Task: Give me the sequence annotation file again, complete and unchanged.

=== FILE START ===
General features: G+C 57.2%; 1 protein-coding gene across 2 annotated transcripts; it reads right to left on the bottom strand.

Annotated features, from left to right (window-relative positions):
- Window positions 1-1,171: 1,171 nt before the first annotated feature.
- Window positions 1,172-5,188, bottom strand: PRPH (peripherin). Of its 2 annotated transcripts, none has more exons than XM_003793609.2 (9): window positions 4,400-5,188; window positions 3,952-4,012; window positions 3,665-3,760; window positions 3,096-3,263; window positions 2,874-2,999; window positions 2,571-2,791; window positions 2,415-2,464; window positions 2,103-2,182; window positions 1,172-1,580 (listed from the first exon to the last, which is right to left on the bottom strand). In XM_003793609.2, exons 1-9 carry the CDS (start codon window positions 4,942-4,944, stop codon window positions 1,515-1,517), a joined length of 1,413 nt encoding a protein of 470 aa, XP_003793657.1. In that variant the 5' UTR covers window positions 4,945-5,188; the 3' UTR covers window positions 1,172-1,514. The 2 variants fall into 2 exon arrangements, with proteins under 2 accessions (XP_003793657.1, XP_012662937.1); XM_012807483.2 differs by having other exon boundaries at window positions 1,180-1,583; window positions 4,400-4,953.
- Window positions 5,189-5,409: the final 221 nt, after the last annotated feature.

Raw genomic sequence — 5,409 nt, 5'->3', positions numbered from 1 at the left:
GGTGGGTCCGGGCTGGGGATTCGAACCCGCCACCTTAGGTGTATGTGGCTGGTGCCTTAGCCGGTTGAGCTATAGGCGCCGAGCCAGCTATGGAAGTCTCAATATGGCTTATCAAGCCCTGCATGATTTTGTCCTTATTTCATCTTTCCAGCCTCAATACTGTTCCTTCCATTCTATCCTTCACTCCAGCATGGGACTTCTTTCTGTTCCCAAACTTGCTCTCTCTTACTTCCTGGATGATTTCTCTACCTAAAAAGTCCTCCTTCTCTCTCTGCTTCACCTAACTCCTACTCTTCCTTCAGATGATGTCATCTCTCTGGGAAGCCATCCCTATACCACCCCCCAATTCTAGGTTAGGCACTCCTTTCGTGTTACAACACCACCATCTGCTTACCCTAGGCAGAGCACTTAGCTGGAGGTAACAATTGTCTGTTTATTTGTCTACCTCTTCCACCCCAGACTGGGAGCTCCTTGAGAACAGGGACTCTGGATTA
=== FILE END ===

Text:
General features: G+C 57.2%; 1 protein-coding gene across 2 annotated transcripts; it reads right to left on the bottom strand.

Annotated features, from left to right (window-relative positions):
- Window positions 1-1,171: 1,171 nt before the first annotated feature.
- Window positions 1,172-5,188, bottom strand: PRPH (peripherin). Of its 2 annotated transcripts, none has more exons than XM_003793609.2 (9): window positions 4,400-5,188; window positions 3,952-4,012; window positions 3,665-3,760; window positions 3,096-3,263; window positions 2,874-2,999; window positions 2,571-2,791; window positions 2,415-2,464; window positions 2,103-2,182; window positions 1,172-1,580 (listed from the first exon to the last, which is right to left on the bottom strand). In XM_003793609.2, exons 1-9 carry the CDS (start codon window positions 4,942-4,944, stop codon window positions 1,515-1,517), a joined length of 1,413 nt encoding a protein of 470 aa, XP_003793657.1. In that variant the 5' UTR covers window positions 4,945-5,188; the 3' UTR covers window positions 1,172-1,514. The 2 variants fall into 2 exon arrangements, with proteins under 2 accessions (XP_003793657.1, XP_012662937.1); XM_012807483.2 differs by having other exon boundaries at window positions 1,180-1,583; window positions 4,400-4,953.
- Window positions 5,189-5,409: the final 221 nt, after the last annotated feature.

Raw genomic sequence — 5,409 nt, 5'->3', positions numbered from 1 at the left:
GGTGGGTCCGGGCTGGGGATTCGAACCCGCCACCTTAGGTGTATGTGGCTGGTGCCTTAGCCGGTTGAGCTATAGGCGCCGAGCCAGCTATGGAAGTCTCAATATGGCTTATCAAGCCCTGCATGATTTTGTCCTTATTTCATCTTTCCAGCCTCAATACTGTTCCTTCCATTCTATCCTTCACTCCAGCATGGGACTTCTTTCTGTTCCCAAACTTGCTCTCTCTTACTTCCTGGATGATTTCTCTACCTAAAAAGTCCTCCTTCTCTCTCTGCTTCACCTAACTCCTACTCTTCCTTCAGATGATGTCATCTCTCTGGGAAGCCATCCCTATACCACCCCCCAATTCTAGGTTAGGCACTCCTTTCGTGTTACAACACCACCATCTGCTTACCCTAGGCAGAGCACTTAGCTGGAGGTAACAATTGTCTGTTTATTTGTCTACCTCTTCCACCCCAGACTGGGAGCTCCTTGAGAACAGGGACTCTGGATTA